Jesus, Compassion And Justice


Rethinking Jesus

We start this 14-day journey with Jesus, because Jesus is the best picture we have of God. Jesus is what God has to say in this broken world (Hebrews 1:3). You might think that you already know all about Jesus and the Gospels. That he is nice, tame, and predictable—the kind of guy you’d meet for coffee and a chat after a Sunday-morning church service.

But during the next two weeks, I want to show you a side of Jesus that we have often been too scared to embrace, the Jesus who sends tables and chairs crashing over because he is gripped by a passion to interrupt injustice. The Jesus who parties late at night with the wrong crowd because he is so radically welcoming of those at the bottom of the heap. The Jesus who turns water into wine because that’s how he sees you and anyone on the edges—as water longing to become wine.

35 years ago my wife, Nay, fled the Khmer Rouge as a little girl. Her father had already been killed by the murderous regime, and her young mother managed to escape with two young children in tow through the Cambodian jungle. They cheated death with every step as they avoided landmines and eventually made it to a Thai refugee camp. In time, they were sponsored to New Zealand.

The thing is, I didn’t know then that that little six year old refugee girl would become my wife. I didn’t know that my mother-in-law and other folks who would become beloved extended family, were suffering. I didn’t realize I would have a kinship connection with the poor.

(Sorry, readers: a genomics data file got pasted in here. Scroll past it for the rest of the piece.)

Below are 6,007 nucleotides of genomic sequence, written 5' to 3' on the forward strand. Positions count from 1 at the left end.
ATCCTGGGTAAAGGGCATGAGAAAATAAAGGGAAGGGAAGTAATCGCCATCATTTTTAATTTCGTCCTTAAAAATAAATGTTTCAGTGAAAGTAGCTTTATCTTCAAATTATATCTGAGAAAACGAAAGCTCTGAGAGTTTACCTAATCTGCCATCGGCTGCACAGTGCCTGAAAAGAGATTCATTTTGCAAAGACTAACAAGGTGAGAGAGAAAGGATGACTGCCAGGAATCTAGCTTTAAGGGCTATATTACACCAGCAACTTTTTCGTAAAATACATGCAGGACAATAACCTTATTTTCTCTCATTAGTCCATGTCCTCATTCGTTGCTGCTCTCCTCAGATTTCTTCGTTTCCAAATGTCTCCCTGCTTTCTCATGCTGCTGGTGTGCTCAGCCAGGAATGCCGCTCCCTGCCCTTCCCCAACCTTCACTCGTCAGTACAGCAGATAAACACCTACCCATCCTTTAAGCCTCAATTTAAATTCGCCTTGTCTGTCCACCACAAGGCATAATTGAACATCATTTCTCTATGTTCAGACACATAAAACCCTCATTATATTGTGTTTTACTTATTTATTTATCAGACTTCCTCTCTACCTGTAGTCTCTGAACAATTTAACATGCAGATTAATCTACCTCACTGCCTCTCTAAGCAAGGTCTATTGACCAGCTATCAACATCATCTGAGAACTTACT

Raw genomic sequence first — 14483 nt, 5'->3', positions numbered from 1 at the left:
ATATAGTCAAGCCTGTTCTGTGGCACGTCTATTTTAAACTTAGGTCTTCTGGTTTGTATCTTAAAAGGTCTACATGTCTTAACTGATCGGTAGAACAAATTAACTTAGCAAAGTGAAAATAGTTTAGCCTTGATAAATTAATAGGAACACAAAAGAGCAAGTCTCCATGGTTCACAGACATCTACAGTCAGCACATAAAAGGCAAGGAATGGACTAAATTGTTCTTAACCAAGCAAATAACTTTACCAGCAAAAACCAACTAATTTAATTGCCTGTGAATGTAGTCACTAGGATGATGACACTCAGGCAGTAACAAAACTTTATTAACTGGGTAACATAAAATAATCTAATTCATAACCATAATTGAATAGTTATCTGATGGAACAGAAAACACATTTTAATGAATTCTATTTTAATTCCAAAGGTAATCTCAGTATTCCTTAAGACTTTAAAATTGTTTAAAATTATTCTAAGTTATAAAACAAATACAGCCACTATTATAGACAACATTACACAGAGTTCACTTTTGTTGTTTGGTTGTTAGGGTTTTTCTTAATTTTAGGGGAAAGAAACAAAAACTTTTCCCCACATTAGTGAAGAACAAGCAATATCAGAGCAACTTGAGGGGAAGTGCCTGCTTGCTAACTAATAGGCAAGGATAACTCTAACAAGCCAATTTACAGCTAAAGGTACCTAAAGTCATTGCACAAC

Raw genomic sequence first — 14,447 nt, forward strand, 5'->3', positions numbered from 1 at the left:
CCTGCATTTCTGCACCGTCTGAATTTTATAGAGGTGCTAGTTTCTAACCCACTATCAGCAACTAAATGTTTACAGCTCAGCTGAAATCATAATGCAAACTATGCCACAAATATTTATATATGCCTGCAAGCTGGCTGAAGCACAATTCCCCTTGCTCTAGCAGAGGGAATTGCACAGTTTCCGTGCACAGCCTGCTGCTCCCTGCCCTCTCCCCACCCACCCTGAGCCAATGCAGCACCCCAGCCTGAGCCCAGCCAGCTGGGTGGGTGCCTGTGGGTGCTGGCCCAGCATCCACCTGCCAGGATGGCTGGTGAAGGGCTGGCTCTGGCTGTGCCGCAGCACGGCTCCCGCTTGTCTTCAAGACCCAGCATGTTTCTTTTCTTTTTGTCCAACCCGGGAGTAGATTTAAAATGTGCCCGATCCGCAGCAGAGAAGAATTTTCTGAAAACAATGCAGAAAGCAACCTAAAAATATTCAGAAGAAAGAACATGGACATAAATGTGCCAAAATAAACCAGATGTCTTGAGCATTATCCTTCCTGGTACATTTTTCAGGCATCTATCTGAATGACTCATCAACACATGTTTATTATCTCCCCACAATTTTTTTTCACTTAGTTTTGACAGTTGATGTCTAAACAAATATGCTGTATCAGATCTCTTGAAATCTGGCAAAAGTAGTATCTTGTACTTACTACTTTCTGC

If I had, would I have done more? Would I have spoken out against anti-refugee rhetoric more strongly? Would I have made sure they were welcomed and their needs were well met? Of course I would have. (And I am grateful that my parents were actively involved in sponsoring and caring for refugees throughout my childhood.)

There is something profoundly important about the fact that Jesus called the poor and marginalized his “little brothers” (Mt 25:40). He declared a kinship connection with them so that any one of us who claim a relationship with Christ would also be automatically called to love them too.

Jesus deliberately chose to walk this earth as an undocumented child refugee. This was no accident. He could have been born and lived as a prince, a wealthy landowner or the Chief Priest. But instead He chose to become a refugee (Mt 2:13-15).

So, God’s heart is very much for those swept up in the brokenness of this world. He wants to turn it all upside-down. In fact, I’m convinced that Jesus wants to take everything you think you know—about family and faith, service and suffering, justice and joy, and yes, even about Jesus himself—and turn it all upside-down. The only question is, Are you willing to give him a chance?

Are you willing to examine him in a new light? 

I’ve learned that where you stand determines what you see, so over the next two weeks I’m going to invite you to stand with me for a while—in the slums and ghettos of the world, among the poorest of the poor and see Jesus with fresh eyes.